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School Committee works to trim budget due to pandemic

by | May 24, 2020 | Education, Featured Front Page

The Hopkinton school budget has been tentatively pared down by $780,316 from the amount supported by the School Committee and Select Board two months ago, in the wake of the economic upheaval from the COVID-19 crisis.

The new proposed budget totals $51,206,402, for an increase of 6.6 percent over the current budget. The budget approved in March totaled $51,986,718, for an increase of 8.2 percent over the current budget.

Proposed cuts to the budget include six support positions, three requested buildings and grounds positions, a requested webmaster position, a classroom teacher full-time equivalent and adjustment counselor cuts equivalent to 1.5 positions.

In cutting the budget, the focus was on classrooms and “maintaining instructional quality,” superintendent Carol Cavanaugh said during the May 14 School Committee meeting.

One-time purchases were pushed off or eliminated, alternative funding sources were sought and capital projects were deferred to further reduce the budget, she added.

Unknowns such as potential state aid losses make the figure “a moving target,” Cavanaugh noted.

School finance director Susan Rothermich said the key was to make decisions now to firm up schedules when school restarts.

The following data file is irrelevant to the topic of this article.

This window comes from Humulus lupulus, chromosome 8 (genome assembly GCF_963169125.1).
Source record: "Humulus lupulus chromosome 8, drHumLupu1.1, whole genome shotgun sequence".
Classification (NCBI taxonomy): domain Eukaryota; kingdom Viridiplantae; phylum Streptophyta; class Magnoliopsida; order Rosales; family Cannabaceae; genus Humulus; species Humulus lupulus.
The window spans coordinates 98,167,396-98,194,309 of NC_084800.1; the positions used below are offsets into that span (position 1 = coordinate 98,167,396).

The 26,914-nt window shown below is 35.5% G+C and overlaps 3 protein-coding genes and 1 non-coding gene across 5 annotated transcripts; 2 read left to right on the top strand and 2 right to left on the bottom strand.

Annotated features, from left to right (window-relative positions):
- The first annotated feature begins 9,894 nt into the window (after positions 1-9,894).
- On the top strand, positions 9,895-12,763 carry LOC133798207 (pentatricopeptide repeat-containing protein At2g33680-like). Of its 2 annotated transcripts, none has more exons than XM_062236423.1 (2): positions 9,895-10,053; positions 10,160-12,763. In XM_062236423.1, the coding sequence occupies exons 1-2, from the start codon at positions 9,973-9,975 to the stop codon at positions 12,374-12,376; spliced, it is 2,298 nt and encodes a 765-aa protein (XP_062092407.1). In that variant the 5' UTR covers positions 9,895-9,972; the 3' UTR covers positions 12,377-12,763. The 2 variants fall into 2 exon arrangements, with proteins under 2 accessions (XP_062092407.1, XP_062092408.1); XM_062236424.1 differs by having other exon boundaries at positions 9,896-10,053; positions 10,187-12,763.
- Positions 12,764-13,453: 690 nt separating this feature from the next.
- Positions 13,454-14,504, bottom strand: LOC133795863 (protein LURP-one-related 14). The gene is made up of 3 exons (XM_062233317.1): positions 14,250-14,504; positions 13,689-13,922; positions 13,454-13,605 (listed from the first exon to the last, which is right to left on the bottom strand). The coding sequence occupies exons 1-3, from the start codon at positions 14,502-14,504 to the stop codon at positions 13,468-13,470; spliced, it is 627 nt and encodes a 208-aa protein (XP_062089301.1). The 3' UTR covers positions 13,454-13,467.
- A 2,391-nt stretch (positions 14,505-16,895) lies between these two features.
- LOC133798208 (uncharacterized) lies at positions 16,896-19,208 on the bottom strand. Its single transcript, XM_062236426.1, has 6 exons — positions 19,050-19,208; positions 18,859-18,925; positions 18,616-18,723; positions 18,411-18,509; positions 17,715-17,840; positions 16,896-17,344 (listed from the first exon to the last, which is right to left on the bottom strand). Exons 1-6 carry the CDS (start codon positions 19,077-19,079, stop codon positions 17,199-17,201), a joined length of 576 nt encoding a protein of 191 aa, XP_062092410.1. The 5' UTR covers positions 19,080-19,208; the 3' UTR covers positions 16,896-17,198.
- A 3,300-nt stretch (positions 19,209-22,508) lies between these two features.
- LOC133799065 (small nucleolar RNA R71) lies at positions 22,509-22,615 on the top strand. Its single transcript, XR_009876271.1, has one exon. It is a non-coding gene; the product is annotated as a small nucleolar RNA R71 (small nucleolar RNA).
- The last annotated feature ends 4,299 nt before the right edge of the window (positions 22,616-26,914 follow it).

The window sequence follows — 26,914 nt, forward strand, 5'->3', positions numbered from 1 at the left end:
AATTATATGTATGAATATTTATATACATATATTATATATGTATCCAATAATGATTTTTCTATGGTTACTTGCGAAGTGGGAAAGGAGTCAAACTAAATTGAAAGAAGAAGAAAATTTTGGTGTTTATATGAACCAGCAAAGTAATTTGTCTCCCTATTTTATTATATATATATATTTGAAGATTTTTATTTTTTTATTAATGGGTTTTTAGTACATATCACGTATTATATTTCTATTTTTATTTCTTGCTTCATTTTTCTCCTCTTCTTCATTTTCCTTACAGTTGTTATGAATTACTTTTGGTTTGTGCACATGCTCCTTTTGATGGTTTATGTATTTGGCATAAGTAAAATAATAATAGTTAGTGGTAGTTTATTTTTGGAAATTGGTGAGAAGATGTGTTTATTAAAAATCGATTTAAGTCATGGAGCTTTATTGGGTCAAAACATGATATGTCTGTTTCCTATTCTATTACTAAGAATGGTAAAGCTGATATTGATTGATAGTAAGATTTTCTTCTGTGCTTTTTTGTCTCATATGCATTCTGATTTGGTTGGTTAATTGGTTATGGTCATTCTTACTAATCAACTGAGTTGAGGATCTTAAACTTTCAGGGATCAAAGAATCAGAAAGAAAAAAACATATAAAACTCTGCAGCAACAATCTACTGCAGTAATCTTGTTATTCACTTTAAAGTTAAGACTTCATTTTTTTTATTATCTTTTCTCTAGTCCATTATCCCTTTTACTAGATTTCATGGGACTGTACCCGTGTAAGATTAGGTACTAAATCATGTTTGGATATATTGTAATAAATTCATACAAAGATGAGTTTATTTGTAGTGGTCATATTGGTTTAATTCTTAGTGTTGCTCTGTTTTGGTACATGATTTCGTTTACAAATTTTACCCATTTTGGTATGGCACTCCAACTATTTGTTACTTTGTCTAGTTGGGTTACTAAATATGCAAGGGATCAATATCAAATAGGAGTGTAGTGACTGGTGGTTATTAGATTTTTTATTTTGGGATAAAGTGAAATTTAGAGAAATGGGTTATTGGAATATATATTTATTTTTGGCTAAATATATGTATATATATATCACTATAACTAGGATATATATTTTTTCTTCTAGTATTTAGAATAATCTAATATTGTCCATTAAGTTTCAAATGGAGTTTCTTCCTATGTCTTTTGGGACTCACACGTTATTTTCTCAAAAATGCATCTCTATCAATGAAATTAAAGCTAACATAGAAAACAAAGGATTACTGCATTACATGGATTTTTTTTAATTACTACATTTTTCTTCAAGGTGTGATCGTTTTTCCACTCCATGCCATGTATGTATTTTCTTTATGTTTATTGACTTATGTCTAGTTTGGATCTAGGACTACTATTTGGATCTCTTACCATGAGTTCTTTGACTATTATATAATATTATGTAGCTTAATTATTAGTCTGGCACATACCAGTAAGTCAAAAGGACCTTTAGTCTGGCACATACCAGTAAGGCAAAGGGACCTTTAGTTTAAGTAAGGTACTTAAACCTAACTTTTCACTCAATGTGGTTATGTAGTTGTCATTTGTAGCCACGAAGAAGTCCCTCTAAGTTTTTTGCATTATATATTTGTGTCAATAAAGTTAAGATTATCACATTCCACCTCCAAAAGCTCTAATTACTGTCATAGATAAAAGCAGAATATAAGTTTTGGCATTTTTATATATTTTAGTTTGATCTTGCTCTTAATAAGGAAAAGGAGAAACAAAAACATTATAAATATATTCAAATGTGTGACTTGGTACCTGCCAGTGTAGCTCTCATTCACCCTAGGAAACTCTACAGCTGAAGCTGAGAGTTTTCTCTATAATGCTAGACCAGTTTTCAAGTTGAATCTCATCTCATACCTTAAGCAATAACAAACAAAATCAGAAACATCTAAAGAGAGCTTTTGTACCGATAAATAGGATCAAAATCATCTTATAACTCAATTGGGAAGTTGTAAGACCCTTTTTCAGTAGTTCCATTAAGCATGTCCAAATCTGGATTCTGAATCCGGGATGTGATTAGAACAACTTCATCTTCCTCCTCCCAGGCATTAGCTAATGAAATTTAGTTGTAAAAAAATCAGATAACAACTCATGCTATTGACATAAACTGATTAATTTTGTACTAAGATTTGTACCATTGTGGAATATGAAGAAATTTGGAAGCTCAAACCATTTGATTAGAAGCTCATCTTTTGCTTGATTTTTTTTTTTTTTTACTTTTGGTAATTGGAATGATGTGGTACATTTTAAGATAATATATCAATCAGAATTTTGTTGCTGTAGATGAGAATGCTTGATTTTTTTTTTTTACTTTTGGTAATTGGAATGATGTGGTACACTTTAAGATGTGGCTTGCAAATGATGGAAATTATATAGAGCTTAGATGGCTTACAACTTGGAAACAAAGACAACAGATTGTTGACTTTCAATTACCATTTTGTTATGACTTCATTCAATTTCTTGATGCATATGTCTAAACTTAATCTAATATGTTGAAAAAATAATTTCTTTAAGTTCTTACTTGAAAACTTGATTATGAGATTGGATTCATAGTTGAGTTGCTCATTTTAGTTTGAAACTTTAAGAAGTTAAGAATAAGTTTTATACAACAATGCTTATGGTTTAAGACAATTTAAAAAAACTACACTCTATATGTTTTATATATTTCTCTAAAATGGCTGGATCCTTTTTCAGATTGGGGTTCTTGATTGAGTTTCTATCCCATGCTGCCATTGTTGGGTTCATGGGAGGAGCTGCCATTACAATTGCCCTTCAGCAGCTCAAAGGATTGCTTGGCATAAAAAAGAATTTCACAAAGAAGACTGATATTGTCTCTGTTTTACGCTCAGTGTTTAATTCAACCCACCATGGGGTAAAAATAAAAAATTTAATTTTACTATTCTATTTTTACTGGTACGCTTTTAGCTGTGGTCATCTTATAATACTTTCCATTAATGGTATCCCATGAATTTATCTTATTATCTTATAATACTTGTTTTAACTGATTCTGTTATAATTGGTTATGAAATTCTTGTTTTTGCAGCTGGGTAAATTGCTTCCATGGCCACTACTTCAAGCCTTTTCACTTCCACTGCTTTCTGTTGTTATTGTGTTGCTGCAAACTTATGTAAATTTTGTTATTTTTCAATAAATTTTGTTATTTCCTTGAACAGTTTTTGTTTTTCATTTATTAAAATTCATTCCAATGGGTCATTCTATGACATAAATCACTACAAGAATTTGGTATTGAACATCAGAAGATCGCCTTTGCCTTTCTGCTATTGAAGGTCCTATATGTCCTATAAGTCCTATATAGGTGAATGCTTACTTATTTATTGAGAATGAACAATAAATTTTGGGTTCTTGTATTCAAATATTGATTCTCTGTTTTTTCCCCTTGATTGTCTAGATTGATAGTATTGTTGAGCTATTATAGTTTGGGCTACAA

“The most important thing we can do is to move forward with the school year in September,” she said. “That layer had to get done and settled as soon as possible.”

As the school year progresses and finances become clearer, positions could potentially be added then, she said. But for now, “We needed to settle the teachers, settle the classrooms, settle the children.”

“I’m extremely uncomfortable with this budget,” committee member Amanda Fargiano said. “Even before, we were cutting into flesh, not fat. We built our budget on crowded schools and classrooms. I don’t see how we can make this work.”

She said these cuts are coming during “times that are extremely volatile” with students returning to class having had “various experiences” during the pandemic and coming in with “emotional burdens or stress” while adjustment counselors are being cut.

Committee member Jen Devlin said the cuts were “things we really, really needed. These are things we are going to feel. Once things settle down, we’re going to need these things.”

“None of this is ideal,” Rothermich said. “We can only do what the finances allow. The economic times are not working in our favor.”

She said an override could be sought, but “so many people in town are not in a good financial place.”

The cuts will “absolutely” have an impact, Cavanaugh said. “This is the response to dire economic times.” Support positions that have been cut reflect people who “keep the ship afloat.”

But she said she is hopeful that “we will not be in a bad place in terms of teaching and learning because we’ve isolated the classrooms” from the bulk of the cuts.

Committee member Nancy Cavanaugh cast a dissenting vote against the budget in March, expressing concerns that the cuts were too deep, but she noted that “those were different times.”

Right now, she said, “I don’t know that we have better choices.”

No vote was taken or required on the budget proposal.

In another matter, the committee unanimously agreed to reject school choice for the next school year, noting that enrollments within town are increasing and leave little room for additional students.


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